## Human random numbers

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## Pick a number between 1 and 20

1
19
4%
2
18
4%
3
15
3%
4
15
3%
5
10
2%
6
16
4%
7
23
5%
8
17
4%
9
28
6%
10
18
4%
11
22
5%
12
43
10%
13
29
6%
14
36
8%
15
14
3%
16
21
5%
17
41
9%
18
21
5%
19
24
5%
20
18
4%

evilbeanfiend
Posts: 2650
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Location: the old world

### Human random numbers

lets do some science and see how good a human based RNG this fora is

(And no fair looking at the results before choosing a number.) - gm
in ur beanz makin u eveel

Technical Ben
Posts: 2986
Joined: Tue May 27, 2008 10:42 pm UTC

### Re: Human random numbers

Could we take this a step further and see if we can make other processes out of forumites? Then we can build a central processor, then some sort of program all run on forum posts... http://xkcd.com/505/
It's all physics and stamp collecting.
It's not a particle or a wave. It's just an exchange.

Blatm
Posts: 638
Joined: Mon Jun 04, 2007 1:43 am UTC

### Re: Human random numbers

I like these sorts of polls. I can't wait to see how it will turn out (if we ever get enough people to participate).

Velifer
Posts: 1132
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Location: 40ºN, 83ºW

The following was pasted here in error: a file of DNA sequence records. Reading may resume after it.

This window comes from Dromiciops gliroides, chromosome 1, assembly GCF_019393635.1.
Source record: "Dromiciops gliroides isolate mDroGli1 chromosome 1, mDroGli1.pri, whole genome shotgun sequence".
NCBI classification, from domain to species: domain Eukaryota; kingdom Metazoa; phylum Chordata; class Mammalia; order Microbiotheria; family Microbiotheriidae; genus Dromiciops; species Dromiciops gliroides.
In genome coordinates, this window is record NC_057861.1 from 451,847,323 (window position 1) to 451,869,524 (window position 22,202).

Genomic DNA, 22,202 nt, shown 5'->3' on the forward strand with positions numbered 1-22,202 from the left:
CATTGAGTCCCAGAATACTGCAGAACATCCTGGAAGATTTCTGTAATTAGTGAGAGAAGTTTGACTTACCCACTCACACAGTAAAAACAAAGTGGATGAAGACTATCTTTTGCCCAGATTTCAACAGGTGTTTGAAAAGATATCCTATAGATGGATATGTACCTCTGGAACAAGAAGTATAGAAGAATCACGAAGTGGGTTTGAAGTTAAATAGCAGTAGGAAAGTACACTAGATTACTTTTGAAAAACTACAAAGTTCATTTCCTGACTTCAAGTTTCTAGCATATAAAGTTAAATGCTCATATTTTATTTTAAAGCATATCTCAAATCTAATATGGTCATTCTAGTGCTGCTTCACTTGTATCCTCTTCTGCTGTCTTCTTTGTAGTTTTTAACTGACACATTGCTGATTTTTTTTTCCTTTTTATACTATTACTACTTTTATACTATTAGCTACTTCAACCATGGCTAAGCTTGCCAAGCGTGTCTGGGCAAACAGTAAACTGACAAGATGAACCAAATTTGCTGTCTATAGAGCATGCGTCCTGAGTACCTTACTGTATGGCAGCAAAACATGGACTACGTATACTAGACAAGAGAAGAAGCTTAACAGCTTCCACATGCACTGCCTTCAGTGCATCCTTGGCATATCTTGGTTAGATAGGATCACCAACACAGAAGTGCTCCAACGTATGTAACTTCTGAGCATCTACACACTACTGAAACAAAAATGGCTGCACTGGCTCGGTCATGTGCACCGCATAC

### Re: Human random numbers

My hypothesis (pre-vote)
Spoiler:
bell-curve. Skewed toward a mean around 7.

My hypothesis (post-vote)
Spoiler:
I suck at guessing.
Time flies like an arrow, fruit flies have nothing to lose but their chains -Marx

Ptolom
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### Re: Human random numbers

Spoiler:
I predict a profusion of 17, 18, 19's people tend to pick a bigger number, not a "round" number like 1 ,5 ,10 or twenty, not an even number and possibly a prime. In an attempt to be more random, they do the very opposite.

Sana
Posts: 123
Joined: Wed Sep 26, 2007 3:53 am UTC

### Re: Human random numbers

The limited choices affect the results, and therefore the test is flawed.

itaibn
Posts: 142
Joined: Mon Dec 29, 2008 7:06 pm UTC

### Re: Human random numbers

After voting and looking at the results, I decided the majority of xkcd is too clever to fall for any of the usual tricks.
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gmalivuk
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### Re: Human random numbers

Sana wrote:The limited choices affect the results, and therefore the test is flawed.

It's not flawed. The test is to see if the general population of people taking this poll are capable of picking numbers randomly. If there is a strong preference for some numbers over others, it's strong evidence against that.

Personally, I think
Spoiler:
numbers like 7 and 17 that first seem "more random" to people will actually be picked less than average in this case, because people are consciously avoiding them.

This gives me an idea for a forum game...
Unless stated otherwise, I do not care whether a statement, by itself, constitutes a persuasive political argument. I care whether it's true.
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Charlie!
Posts: 2035
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### Re: Human random numbers

Spoiler:
13 is unlucky, apparently.